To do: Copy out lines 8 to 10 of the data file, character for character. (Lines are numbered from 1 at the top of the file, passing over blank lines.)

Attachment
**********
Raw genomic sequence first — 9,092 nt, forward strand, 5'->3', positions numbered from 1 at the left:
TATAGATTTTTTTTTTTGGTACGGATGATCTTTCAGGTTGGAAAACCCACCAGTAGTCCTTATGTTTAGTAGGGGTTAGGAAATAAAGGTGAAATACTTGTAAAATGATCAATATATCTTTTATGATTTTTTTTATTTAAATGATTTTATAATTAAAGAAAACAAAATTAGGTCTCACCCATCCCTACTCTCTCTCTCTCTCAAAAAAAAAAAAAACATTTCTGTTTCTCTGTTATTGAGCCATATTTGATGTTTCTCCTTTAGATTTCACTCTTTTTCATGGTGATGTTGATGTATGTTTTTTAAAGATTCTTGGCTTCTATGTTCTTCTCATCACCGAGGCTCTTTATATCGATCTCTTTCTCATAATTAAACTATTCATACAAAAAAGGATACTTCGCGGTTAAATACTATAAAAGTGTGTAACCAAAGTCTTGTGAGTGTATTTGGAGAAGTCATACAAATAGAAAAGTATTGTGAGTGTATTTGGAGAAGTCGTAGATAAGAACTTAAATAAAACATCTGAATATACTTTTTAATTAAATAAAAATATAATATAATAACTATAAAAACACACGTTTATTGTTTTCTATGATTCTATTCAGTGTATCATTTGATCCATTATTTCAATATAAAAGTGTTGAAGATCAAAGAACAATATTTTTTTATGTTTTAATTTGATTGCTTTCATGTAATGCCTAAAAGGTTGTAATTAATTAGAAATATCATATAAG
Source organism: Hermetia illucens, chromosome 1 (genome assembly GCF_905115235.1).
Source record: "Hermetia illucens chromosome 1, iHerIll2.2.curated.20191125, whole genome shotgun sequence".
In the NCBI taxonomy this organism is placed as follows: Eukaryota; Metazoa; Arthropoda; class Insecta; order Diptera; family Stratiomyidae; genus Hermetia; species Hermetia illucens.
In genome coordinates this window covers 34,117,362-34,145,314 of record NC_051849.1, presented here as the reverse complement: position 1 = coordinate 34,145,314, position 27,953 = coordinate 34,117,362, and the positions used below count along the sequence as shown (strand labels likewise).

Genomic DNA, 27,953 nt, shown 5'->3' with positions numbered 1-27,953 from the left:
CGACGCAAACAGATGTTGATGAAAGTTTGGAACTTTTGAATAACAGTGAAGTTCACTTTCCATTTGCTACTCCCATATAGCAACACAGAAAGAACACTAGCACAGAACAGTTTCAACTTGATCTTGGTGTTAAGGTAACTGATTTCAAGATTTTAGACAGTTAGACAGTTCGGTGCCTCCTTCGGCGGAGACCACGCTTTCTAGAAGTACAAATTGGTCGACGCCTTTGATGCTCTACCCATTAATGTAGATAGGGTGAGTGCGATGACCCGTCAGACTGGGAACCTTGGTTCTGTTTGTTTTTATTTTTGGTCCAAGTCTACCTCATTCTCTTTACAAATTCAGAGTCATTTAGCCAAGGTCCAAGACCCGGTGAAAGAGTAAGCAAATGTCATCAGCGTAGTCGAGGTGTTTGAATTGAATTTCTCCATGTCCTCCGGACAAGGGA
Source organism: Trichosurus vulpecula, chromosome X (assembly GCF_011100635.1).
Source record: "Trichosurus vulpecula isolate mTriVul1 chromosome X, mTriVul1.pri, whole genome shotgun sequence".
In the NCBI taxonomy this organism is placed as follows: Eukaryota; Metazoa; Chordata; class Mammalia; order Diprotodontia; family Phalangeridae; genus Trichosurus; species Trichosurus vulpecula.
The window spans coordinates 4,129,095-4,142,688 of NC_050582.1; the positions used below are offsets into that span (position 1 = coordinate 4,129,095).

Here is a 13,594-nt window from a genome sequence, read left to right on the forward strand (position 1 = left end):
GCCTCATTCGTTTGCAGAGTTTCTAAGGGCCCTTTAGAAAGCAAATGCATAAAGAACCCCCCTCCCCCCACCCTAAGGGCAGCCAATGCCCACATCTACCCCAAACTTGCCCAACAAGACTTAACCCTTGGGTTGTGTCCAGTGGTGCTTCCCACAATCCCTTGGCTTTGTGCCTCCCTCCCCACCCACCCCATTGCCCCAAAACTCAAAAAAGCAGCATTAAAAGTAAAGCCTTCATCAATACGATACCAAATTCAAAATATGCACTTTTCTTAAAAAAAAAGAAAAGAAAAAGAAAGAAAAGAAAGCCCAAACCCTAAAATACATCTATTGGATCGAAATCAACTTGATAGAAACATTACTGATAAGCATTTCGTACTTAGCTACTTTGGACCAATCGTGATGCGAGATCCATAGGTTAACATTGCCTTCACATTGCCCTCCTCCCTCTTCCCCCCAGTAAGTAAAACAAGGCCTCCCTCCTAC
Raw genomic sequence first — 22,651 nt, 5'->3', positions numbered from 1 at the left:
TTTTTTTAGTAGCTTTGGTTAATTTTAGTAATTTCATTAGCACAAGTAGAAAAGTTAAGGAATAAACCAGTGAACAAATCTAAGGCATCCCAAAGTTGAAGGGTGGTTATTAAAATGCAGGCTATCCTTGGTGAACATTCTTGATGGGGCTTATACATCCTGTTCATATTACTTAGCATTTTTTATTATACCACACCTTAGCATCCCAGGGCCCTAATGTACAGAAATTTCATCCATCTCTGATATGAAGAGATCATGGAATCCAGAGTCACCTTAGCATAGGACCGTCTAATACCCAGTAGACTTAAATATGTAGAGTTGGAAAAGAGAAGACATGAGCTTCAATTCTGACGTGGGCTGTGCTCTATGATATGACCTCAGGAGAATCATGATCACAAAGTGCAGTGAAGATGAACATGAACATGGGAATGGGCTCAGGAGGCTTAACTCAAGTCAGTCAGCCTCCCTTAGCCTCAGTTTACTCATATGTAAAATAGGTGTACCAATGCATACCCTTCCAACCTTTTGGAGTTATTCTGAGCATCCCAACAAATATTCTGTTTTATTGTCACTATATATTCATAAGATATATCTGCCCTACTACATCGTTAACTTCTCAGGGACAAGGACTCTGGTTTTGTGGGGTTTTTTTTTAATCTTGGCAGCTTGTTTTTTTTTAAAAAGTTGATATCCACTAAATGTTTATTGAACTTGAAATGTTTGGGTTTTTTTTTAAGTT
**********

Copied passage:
CGACGCAAACAGATGTTGATGAAAGTTTGGAACTTTTGAATAACAGTGAAGTTCACTTTCCATTTGCTACTCCCATATAGCAACACAGAAAGAACACTAGCACAGAACAGTTTCAACTTGATCTTGGTGTTAAGGTAACTGATTTCAAGATTTTAGACAGTTAGACAGTTCGGTGCCTCCTTCGGCGGAGACCACGCTTTCTAGAAGTACAAATTGGTCGACGCCTTTGATGCTCTACCCATTAATGTAGATAGGGTGAGTGCGATGACCCGTCAGACTGGGAACCTTGGTTCTGTTTGTTTTTATTTTTGGTCCAAGTCTACCTCATTCTCTTTACAAATTCAGAGTCATTTAGCCAAGGTCCAAGACCCGGTGAAAGAGTAAGCAAATGTCATCAGCGTAGTCGAGGTGTTTGAATTGAATTTCTCCATGTCCTCCGGACAAGGGA
Source organism: Trichosurus vulpecula, chromosome X (assembly GCF_011100635.1).
Source record: "Trichosurus vulpecula isolate mTriVul1 chromosome X, mTriVul1.pri, whole genome shotgun sequence".